Iª-IIae q. 15 a. 3 co. Respondeo dicendum quod consensus nominat applicationem appetitivi motus ad aliquid praeexistens in potestate applicantis in ordine autem agibilium, primo quidem oportet sumere apprehensionem finis; deinde appetitum finis; deinde consilium de his quae sunt ad finem; deinde appetitum eorum quae sunt ad finem. Appetitus autem in ultimum finem tendit naturaliter, unde et applicatio motus appetitivi in finem apprehensum, non habet rationem consensus, sed simplicis voluntatis. De his autem quae sunt post ultimum finem, inquantum sunt ad finem, sub consilio cadunt, et sic potest esse de eis consensus, inquantum motus appetitivus applicatur ad id quod ex consilio iudicatum est. Motus vero appetitivus in finem, non applicatur consilio, sed magis consilium ipsi, quia consilium praesupponit appetitum finis. Sed appetitus eorum quae sunt ad finem, praesupponit determinationem consilii. Et ideo applicatio appetitivi motus ad determinationem consilii, proprie est consensus. Unde, cum consilium non sit nisi de his quae sunt ad finem, consensus, proprie loquendo, non est nisi de his quae sunt ad finem. I answer that, Consent is the application of the appetitive movement to something that is already in the power of him who causes the application. Now the order of action is this: First there is the apprehension of the end; then the desire of the end; then the counsel about the means; then the desire of the means. Now the appetite tends to the last end naturally: wherefore the application of the appetitive movement to the apprehended end has not the nature of consent, but of simple volition. But as to those things which come under consideration after the last end, in so far as they are directed to the end, they come under counsel: and so counsel can be applied to them, in so far as the appetitive movement is applied to the judgment resulting from counsel. But the appetitive movement to the end is not applied to counsel: rather is counsel applied to it, because counsel presupposes the desire of the end. On the other hand, the desire of the means presupposes the decision of counsel. And therefore the application of the appetitive movement to counsel's decision is consent, properly speaking. Consequently, since counsel is only about the means, consent, properly speaking, is of nothing else but the means.
Iª-IIae q. 15 a. 3 ad 1 Ad primum ergo dicendum quod, sicut conclusiones scimus per principia, horum tamen non est scientia, sed quod maius est, scilicet intellectus; ita consentimus his quae sunt ad finem propter finem, cuius tamen non est consensus, sed quod maius est, scilicet voluntas. Reply to Objection 1. Just as the knowledge of conclusions through the principles is science, whereas the knowledge of the principles is not science, but something higher, namely, understanding; so do we consent to the means on account of the end, in respect of which our act is not consent but something greater, namely, volition.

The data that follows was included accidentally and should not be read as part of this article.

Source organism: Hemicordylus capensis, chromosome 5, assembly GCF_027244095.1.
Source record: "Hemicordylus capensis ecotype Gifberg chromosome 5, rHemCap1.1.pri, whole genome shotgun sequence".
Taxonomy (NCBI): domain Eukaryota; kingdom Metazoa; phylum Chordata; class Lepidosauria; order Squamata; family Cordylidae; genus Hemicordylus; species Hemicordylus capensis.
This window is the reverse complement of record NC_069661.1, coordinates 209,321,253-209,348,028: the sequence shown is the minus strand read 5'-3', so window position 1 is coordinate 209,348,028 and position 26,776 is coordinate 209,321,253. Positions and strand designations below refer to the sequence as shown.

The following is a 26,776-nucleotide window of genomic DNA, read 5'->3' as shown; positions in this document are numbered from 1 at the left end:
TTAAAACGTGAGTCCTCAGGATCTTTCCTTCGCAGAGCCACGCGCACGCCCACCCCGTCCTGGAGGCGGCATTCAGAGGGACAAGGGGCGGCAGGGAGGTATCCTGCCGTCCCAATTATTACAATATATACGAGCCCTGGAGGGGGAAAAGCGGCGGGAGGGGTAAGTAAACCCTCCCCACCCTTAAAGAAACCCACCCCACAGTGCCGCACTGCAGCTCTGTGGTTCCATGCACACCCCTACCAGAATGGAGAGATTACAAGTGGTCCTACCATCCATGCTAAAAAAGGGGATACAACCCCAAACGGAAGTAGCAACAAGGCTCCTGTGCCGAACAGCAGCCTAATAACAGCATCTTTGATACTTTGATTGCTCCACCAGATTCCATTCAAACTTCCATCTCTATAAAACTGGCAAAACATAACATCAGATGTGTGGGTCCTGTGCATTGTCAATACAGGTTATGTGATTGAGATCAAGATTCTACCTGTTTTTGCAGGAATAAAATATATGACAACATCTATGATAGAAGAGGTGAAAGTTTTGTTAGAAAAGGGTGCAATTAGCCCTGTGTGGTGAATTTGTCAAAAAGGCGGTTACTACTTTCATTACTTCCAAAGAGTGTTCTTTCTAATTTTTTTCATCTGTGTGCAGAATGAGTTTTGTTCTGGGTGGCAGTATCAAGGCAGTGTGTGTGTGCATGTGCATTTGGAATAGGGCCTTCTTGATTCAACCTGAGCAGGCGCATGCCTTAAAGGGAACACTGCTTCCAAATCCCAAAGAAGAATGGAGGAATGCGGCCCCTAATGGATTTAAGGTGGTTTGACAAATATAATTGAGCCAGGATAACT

Iª-IIae q. 15 a. 3 ad 2 Ad secundum dicendum quod intemperatus habet pro fine delectationem operis, propter quam consentit in opus, magis quam ipsam operationem. Reply to Objection 2. Delight in his act, rather than the act itself, is the end of the intemperate man, and for sake of this delight he consents to that act.
Iª-IIae q. 15 a. 3 ad 3 Ad tertium dicendum quod electio addit supra consensum quandam relationem respectu eius cui aliquid praeeligitur, et ideo post consensum, adhuc remanet electio. Potest enim contingere quod per consilium inveniantur plura ducentia ad finem, quorum dum quodlibet placet, in quodlibet eorum consentitur, sed ex multis quae placent, praeaccipimus unum eligendo. Sed si inveniatur unum solum quod placeat, non differunt re consensus et electio, sed ratione tantum, ut consensus dicatur secundum quod placet ad agendum; electio autem, secundum quod praefertur his quae non placent. Reply to Objection 3. Choice includes something that consent has not, namely, a certain relation to something to which something else is preferred: and therefore after consent there still remains a choice. For it may happen that by aid of counsel several means have been found conducive to the end, and through each of these meeting with approval, consent has been given to each: but after approving of many, we have given our preference to one by choosing it. But if only one meets with approval, then consent and choice do not differ in reality, but only in our way of looking at them; so that we call it consent, according as we approve of doing that thing; but choice according as we prefer it to those that do not meet with our approval.